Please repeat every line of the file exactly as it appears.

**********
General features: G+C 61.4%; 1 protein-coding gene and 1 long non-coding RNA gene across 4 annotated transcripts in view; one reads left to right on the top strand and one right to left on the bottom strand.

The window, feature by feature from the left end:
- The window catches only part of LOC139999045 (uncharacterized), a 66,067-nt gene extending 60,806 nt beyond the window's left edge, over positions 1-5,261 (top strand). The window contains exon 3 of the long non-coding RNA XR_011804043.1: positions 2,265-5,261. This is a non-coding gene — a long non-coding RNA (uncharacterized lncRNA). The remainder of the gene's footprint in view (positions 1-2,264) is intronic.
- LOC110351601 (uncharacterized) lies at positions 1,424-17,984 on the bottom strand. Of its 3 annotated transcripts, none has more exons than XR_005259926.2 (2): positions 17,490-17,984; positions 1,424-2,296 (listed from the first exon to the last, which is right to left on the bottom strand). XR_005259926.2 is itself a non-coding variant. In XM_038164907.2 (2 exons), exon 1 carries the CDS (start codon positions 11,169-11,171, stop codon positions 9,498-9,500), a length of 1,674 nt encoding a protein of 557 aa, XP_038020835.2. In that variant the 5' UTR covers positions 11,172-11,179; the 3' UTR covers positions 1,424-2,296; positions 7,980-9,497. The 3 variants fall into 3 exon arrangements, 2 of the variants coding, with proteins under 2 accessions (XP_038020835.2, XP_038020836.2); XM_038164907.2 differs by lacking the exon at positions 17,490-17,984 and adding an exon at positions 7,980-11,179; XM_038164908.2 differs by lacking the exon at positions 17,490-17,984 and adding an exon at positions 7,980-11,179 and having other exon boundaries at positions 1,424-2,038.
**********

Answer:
General features: G+C 61.4%; 1 protein-coding gene and 1 long non-coding RNA gene across 4 annotated transcripts in view; one reads left to right on the top strand and one right to left on the bottom strand.

The window, feature by feature from the left end:
- The window catches only part of LOC139999045 (uncharacterized), a 66,067-nt gene extending 60,806 nt beyond the window's left edge, over positions 1-5,261 (top strand). The window contains exon 3 of the long non-coding RNA XR_011804043.1: positions 2,265-5,261. This is a non-coding gene — a long non-coding RNA (uncharacterized lncRNA). The remainder of the gene's footprint in view (positions 1-2,264) is intronic.
- LOC110351601 (uncharacterized) lies at positions 1,424-17,984 on the bottom strand. Of its 3 annotated transcripts, none has more exons than XR_005259926.2 (2): positions 17,490-17,984; positions 1,424-2,296 (listed from the first exon to the last, which is right to left on the bottom strand). XR_005259926.2 is itself a non-coding variant. In XM_038164907.2 (2 exons), exon 1 carries the CDS (start codon positions 11,169-11,171, stop codon positions 9,498-9,500), a length of 1,674 nt encoding a protein of 557 aa, XP_038020835.2. In that variant the 5' UTR covers positions 11,172-11,179; the 3' UTR covers positions 1,424-2,296; positions 7,980-9,497. The 3 variants fall into 3 exon arrangements, 2 of the variants coding, with proteins under 2 accessions (XP_038020835.2, XP_038020836.2); XM_038164907.2 differs by lacking the exon at positions 17,490-17,984 and adding an exon at positions 7,980-11,179; XM_038164908.2 differs by lacking the exon at positions 17,490-17,984 and adding an exon at positions 7,980-11,179 and having other exon boundaries at positions 1,424-2,038.